Generative Art and Creative Coding

Alex recently gave a breakfast briefing on Creative Coding and Generative Art. Here he talks a little about it and explains how you can have a go too.

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Creative Coding and Generative Art is something I’ve been exploring for several years now. Partly as a way of improving my coding skills and partly as a fun hobby. I’ve always been fascinated by the idea of computers generating art and how we can work with them to produce creative results.

I took the team through some of the ideas behind this and then we all had a go at making some generative art and sharing the results.

What is it?

Firstly what do I mean by the terms Generative Art and Creative Coding? There are some very formal definitions and then some simpler ways to think about it.

Generative Art is usually defined as:

“art that in whole or in part has been created with the use of an autonomous system” 

This can sound complicated. More simply put, ‘Generative Art’ is the practice of creating art where you as the artist give up some element of control. This might be by rolling some dice to pick which colour you use, or setting the background colour of your app based on the time of day. Or using a computer to insert just a little randomness into some code that makes a piece of art.

This leads us on to Creative Coding which is traditionally defined as:

“A type of computer programming in which the goal is to create something expressive instead of something functional”

or in other words, making creative things with code for fun. This isn’t to say coding isn’t creative outside of this, but here the aim is purely creative as opposed to functionality or efficiency.

To explain what I’m talking about I’ve embedded a small piece here on the page. This script generates the images you see by drawing lines based on a sine wave which is warped and twisted by different random numbers each time. If you watch for a while you’ll see there are a few distinct looks, but every time it runs it makes a slightly different drawing.

This is quite a simple example, but you can already seem how many variations you can make with just a simple piece of code.

Why is this interesting?

But why does this matter? And why would you want to explore this or use these techniques in your website/design/creative work? I think there’s a few things that generative art can bring to the creative process. As the small example above shows, with these approaches you can iterate through lots of options quickly and see which variations work or don’t and I’m often surprised by what my tools can produce and the unexpected gems that a system can create.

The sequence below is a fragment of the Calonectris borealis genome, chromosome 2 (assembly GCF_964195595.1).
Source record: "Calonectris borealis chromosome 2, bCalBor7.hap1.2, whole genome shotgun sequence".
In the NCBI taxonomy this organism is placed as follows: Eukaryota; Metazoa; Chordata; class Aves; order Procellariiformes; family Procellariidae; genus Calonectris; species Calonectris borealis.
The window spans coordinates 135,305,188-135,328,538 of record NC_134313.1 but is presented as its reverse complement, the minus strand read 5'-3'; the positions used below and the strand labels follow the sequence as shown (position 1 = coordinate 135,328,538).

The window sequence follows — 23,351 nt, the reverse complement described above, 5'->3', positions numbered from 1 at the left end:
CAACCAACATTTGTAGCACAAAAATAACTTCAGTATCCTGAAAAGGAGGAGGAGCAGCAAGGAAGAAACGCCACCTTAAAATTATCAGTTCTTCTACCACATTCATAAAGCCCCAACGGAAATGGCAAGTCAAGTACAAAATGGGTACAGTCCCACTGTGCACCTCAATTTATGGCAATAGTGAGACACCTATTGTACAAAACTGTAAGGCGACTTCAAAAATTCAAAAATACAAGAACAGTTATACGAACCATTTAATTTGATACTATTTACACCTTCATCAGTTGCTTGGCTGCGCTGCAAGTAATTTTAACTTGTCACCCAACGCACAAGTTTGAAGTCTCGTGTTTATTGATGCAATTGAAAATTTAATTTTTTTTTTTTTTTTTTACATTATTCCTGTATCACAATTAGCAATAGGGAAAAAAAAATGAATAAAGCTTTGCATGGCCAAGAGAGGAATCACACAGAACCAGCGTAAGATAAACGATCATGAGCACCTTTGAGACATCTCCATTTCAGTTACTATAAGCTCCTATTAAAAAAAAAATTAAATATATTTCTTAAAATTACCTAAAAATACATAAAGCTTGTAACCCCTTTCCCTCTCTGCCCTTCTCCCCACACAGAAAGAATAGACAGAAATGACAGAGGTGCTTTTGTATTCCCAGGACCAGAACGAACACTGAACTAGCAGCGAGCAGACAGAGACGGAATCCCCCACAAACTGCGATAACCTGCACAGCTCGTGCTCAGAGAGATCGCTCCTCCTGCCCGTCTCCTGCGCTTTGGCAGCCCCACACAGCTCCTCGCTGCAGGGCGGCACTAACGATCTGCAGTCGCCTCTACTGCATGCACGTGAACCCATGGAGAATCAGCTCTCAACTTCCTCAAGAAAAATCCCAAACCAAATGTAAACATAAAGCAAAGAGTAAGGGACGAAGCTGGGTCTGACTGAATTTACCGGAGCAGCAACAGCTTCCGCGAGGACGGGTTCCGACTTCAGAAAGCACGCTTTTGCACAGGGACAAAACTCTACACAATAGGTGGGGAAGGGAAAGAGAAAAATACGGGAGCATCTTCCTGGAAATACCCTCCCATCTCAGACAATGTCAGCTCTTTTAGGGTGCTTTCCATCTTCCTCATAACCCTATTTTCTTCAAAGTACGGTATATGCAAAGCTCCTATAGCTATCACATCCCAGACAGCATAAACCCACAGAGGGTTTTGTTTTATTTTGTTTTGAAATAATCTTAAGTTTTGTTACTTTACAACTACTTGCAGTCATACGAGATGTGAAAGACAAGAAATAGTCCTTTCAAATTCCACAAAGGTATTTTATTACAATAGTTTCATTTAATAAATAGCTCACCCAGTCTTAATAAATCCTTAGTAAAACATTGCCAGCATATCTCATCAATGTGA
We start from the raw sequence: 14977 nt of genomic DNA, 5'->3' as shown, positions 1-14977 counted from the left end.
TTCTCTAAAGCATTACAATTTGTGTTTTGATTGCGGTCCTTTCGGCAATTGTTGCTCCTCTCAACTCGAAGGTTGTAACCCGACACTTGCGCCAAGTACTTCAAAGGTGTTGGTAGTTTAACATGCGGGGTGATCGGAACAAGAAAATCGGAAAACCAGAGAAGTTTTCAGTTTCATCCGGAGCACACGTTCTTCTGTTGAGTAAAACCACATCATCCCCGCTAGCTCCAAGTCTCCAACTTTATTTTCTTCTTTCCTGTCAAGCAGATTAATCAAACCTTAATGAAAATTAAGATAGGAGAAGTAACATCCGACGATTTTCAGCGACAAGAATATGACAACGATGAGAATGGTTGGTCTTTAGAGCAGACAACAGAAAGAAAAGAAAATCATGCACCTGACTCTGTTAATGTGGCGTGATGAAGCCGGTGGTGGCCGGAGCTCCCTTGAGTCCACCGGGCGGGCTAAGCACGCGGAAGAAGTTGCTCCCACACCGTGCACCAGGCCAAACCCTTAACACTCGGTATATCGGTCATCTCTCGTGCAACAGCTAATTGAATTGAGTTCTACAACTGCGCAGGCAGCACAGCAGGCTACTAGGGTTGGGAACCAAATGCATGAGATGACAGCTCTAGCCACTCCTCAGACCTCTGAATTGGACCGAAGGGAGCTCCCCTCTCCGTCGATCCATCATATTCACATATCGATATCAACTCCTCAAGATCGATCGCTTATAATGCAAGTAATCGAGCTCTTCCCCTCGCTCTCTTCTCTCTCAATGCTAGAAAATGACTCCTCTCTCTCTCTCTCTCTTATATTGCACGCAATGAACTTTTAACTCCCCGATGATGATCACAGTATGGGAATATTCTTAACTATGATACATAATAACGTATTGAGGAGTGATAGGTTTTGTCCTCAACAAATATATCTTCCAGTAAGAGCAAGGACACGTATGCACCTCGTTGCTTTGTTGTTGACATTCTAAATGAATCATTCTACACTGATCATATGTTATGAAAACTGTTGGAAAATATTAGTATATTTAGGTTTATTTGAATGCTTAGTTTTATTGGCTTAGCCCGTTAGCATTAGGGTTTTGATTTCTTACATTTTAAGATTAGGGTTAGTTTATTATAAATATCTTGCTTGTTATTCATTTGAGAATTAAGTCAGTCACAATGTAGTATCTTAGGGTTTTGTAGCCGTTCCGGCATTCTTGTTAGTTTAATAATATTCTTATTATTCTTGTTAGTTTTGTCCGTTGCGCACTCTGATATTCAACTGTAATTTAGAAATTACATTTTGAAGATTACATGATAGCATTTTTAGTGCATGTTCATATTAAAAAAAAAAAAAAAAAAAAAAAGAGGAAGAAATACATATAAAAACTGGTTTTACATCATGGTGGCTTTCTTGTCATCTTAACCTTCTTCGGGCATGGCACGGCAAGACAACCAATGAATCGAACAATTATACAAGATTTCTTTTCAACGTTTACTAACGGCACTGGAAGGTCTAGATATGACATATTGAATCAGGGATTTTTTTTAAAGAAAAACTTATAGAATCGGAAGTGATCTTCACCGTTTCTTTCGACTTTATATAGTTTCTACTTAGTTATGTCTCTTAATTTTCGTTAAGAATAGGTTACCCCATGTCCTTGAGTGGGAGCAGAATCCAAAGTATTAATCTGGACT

These tools are starting to be using in branding and a few other contexts. Squarespace recently unveiled a new generative brand identity created by New York Studio DIA and there are numerous examples of city or festival branding that use these techniques. Part of this seems to be a way of showing a multi-faceted identity through design, a Squarespace website can host anything – so surely the branding should reflect that variation. Another example that I particularly like is the Norwegian Academy of Music by Neue.

A classic example

As part of our breakfast briefing I took the team through a classic example of creative coding called “10 Print” which first originated on the Commodore 64 in the 1980s. This one line of code decides randomly to write “/” or “\” and repeats infinitely. Before you know it you end up with something that looks like this:

10 Print in action

You can create lots of fun variations to this pattern by using shapes or other lines such as “-” and “|”. I made a tool for the team so that they could have a go at making their own pieces of generative art. It’s online and you can have a go at making your own work as well. Be sure to share your creations with us if you do.

Here’s an example of something I made with this tool:

A variation on 10 print using the tool linked above

Find out more

If this has got you interested in generative art or creative coding there’s lots of resources out there to get you started and I’ve listed a few of them below.

Places to learn:

Tools:

A small selection artists that make amazing generative/creative computer works:

 

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